I think perhaps simplifying the File.expand_path statements may be the answer.

Thanks again,

Kimball

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Dennis,

This is a bit of a surprise to me that you say the nested File.dirname(File.dirname()) statements do not produce a ladder of folder references on your system as they do on mine.

If I use this construct, it works very well.

If I were to base my expectations on your example, my references would not work.

And finally, this test is green:



require "test/unit"

class RubyRequireTests < Test::Unit::TestCase

 def  test_nested_dir_names

 single = File.expand_path(File.dirname(__FILE__))

 assert_equal('C:/Program Files/Google/Google SketchUp 7/Plugins/trw/tests/ruby',single)

 multiple = File.expand_path(File.dirname(File.dirname(__FILE__)))

 assert_equal('C:/Program Files/Google/Google SketchUp 7/Plugins/trw/tests',multiple)

 end
 
end



Of course I'm using the world's most successful business OS, which might make a slight difference in how this statement works.

However, your suggestion of putting the train of double periods would hand the responsibility for climbing the folder tree back to the OS and perhaps relieve the ruby interpreter of that effort.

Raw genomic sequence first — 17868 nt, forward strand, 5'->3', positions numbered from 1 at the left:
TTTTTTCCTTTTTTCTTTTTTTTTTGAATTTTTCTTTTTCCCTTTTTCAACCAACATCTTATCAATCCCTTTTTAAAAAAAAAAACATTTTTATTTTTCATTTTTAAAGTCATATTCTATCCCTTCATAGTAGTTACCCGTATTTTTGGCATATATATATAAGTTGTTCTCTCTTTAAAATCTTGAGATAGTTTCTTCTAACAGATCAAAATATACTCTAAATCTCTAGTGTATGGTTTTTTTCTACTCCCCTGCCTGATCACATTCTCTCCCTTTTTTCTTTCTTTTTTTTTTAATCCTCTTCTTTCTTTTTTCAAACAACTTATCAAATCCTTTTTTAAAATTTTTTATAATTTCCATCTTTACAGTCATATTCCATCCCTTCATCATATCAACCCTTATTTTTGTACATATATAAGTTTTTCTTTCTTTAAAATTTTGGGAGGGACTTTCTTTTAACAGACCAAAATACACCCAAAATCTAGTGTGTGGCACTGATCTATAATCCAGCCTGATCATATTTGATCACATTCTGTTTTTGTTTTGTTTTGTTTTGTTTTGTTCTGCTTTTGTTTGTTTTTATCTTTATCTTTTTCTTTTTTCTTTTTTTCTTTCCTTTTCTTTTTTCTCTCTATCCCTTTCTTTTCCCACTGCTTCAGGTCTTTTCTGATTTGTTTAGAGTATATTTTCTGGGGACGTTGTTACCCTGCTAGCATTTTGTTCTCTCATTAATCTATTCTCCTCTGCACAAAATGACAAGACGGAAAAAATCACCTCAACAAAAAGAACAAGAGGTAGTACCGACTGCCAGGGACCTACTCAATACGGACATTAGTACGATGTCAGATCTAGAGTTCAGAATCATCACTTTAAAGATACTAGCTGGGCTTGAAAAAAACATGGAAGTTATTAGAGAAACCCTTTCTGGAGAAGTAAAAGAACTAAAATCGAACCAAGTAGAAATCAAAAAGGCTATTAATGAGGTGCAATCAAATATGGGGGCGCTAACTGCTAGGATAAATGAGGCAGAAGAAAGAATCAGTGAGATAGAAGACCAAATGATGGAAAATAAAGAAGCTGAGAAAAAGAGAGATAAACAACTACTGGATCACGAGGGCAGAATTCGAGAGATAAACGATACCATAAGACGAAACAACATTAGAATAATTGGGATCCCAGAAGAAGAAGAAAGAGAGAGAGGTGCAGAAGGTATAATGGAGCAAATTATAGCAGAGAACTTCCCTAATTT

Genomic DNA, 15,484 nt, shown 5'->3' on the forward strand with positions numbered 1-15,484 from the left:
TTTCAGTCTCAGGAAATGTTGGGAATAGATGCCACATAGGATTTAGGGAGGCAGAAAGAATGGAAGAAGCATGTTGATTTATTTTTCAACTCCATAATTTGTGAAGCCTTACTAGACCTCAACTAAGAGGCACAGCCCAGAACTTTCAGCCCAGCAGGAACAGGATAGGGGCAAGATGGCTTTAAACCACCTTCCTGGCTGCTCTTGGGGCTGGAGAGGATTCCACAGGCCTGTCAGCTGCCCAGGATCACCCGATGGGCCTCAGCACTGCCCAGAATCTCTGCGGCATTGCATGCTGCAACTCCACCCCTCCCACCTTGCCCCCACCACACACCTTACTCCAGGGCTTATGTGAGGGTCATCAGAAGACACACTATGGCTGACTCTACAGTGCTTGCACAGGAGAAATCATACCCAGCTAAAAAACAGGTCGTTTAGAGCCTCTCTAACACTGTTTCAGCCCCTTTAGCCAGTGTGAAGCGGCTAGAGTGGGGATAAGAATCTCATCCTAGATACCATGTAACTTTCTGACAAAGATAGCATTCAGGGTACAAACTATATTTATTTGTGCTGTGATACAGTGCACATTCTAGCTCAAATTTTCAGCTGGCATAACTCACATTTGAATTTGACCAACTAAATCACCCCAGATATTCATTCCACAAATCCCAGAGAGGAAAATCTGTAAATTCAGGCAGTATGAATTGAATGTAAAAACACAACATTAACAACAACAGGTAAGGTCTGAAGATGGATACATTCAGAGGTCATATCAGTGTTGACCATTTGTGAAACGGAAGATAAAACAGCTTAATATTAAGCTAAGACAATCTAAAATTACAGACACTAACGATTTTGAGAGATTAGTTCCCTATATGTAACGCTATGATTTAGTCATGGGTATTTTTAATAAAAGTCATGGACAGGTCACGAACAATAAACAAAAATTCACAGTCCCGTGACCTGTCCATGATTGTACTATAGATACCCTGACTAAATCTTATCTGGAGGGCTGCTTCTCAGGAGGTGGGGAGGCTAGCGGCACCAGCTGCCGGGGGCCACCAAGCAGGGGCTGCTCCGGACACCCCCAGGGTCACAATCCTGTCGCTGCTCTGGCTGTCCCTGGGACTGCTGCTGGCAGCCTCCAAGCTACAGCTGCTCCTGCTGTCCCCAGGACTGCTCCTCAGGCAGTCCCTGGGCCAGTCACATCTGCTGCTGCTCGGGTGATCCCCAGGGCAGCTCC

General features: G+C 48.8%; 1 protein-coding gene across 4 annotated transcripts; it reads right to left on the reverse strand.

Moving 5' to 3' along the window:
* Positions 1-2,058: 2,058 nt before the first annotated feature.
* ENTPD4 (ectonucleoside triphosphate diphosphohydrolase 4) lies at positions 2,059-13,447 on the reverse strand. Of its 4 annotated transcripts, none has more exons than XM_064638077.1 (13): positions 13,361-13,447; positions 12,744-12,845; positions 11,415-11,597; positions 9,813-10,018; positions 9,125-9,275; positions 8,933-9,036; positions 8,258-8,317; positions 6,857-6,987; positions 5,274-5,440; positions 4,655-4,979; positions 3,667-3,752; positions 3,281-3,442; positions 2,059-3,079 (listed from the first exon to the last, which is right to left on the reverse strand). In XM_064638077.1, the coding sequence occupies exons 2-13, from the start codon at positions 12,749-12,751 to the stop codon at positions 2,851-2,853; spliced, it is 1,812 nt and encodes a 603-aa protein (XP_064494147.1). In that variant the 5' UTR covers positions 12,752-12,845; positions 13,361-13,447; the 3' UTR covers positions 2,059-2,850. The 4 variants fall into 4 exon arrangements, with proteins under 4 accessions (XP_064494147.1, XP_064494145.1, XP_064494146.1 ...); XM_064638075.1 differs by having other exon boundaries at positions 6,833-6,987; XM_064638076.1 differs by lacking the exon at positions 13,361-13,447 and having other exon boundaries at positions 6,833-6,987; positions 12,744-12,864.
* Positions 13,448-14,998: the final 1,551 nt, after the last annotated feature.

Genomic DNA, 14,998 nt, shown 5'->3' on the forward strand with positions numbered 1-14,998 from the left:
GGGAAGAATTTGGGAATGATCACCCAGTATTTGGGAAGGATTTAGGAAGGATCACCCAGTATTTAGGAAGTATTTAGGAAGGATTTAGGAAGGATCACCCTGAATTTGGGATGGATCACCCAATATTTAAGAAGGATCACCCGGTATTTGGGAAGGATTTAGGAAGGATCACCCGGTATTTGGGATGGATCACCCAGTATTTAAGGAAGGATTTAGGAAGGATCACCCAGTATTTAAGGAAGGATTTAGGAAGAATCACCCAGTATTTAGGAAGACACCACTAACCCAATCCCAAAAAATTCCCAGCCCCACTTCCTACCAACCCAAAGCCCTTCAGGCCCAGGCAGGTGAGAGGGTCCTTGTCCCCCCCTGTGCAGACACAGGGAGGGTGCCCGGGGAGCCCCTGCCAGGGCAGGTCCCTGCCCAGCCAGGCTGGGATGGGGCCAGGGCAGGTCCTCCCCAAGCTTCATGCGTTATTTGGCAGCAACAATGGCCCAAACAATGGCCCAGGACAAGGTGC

My preference would be to construct a class of 'constant' strings for the well known paths and use them.

Then I would not need to figure out the count of periods for each file.

Thanks for your suggestion,

Kimball

oops, almost forgot this:   --)

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I've checked this on Windows 7 on both ruby 1.8.7 and 1.9.1:
test.rb:
p File.expand_path(File.dirname(File.dirname(__FILE__))) == File.expand_path(File.dirname(__FILE__))

1.8.7:
ruby 1.8.7 (2010-01-10 patchlevel 249) [i386-mingw32]
true

1.9.1:

ruby 1.9.1p378 (2010-01-10 revision 26273) [i386-mingw32]

true

So, I suggest you not rely on the method that works differently on different ruby version, but to stick with solution that is proved to be working and moreover has IDE support

> Then I would not need to figure out the count of periods for each file.
But you need to figure out the count of dirname calls, don't you?
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Dennis,

Thank you for addressing issues that may have to do with my goal.

So I fired up my instance of RubyMine 2.02 and downloaded both ruby 1.9.1 and 1.8.7 for windows.

However, after selected either of those versions in the RubyMine settings, I can no longer load any gems.

What do you think about the following image?

This is the result of any installation of any gem using either ruby sdk 1.8.7 or 1.9.1.

Thanks,

Kimball Johnson

rubyminegemerror..png

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This happens because rubygems changed output format for the list command and RubyMine 2.0.2 is unable to parse new version correctly. Please, consider using latest EAP build (see http://confluence.jetbrains.net/display/RUBYDEV/RubyMine+EAP), problem is already fixed couple of builds ago.